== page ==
Those are sort of the points made in both books. If you already feel in touch with those concepts that's great, but I think a lot of people get bogged down in more shallow elements.

Quote:
I know my POV is somewhat unique in the sense, but jazz, to me, is a very personal language. The art, for me, means I put in musical terms, what my consciousness and inner life is experiencing.


Again, these are points emphasized in both books.


Quote:
And it always seemed counter intuitive or hypocritical to "spontaneously" create oneself but yet and still use "vocabulary" created by others....I am expected to teach vocab and I do, to a certain degree. But I teach it only as a means to gain self discovery of ones voice. Like here's an agreed upon and workable method of getting there.


I'm not sure how 'teaching vocabulary' got into this discussion. There isn't much of that nature in either book.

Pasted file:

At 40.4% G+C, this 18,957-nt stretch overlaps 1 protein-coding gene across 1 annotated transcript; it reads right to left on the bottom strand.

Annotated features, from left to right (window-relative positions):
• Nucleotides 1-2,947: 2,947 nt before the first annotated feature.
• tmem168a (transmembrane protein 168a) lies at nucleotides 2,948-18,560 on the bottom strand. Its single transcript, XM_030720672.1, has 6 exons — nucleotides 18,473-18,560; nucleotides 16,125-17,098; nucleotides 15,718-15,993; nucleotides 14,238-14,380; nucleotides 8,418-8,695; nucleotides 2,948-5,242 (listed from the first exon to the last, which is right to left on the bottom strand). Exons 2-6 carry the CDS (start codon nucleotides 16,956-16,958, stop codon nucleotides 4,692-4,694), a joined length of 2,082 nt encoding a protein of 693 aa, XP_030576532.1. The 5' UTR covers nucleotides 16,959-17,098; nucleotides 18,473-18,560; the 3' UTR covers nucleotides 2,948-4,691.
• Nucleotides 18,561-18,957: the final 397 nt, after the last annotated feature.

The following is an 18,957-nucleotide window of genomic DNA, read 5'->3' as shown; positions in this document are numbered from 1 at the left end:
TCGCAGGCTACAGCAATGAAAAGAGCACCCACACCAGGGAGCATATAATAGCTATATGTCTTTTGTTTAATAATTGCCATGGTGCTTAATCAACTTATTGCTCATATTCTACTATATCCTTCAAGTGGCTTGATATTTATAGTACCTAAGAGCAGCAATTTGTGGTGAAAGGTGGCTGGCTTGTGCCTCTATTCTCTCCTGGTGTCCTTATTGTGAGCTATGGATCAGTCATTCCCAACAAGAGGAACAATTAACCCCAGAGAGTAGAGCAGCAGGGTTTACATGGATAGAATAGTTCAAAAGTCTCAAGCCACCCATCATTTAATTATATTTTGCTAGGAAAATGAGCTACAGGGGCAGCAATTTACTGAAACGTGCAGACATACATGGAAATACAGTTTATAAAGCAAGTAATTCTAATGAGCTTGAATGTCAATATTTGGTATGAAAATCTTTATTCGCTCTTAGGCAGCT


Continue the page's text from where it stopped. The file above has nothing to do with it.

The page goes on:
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"Inspiration may be a form of superconsciousness, or perhaps of subconciousness - I wouldn't know. But I am sure that it is the antithesis of self-consciousness." - Aaron Copland
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Henryrobinett



Joined: 01 May 2010
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Location: Sacramento, Ca

PostPosted: Sun Dec 18, 2011 8:09 pm    Post subject: Reply with quote

Good enough! The vocab was a comment in general re teaching. What, I can't bring up concepts unless they've been touched upon in the original post? And teaching was kind of where I took it as a sideline regarding the topic. Especially since playing intuitively and playing with a pre conceived vocabulary tie directly into the general subject at hand.

Once again I'm NOT criticizing those who find benefit form these books. All I'm saying is I never felt the need. For one very major thing, it was these factors that led me to want to play jazz in the first place. So I kind of came to it from the opposite angle.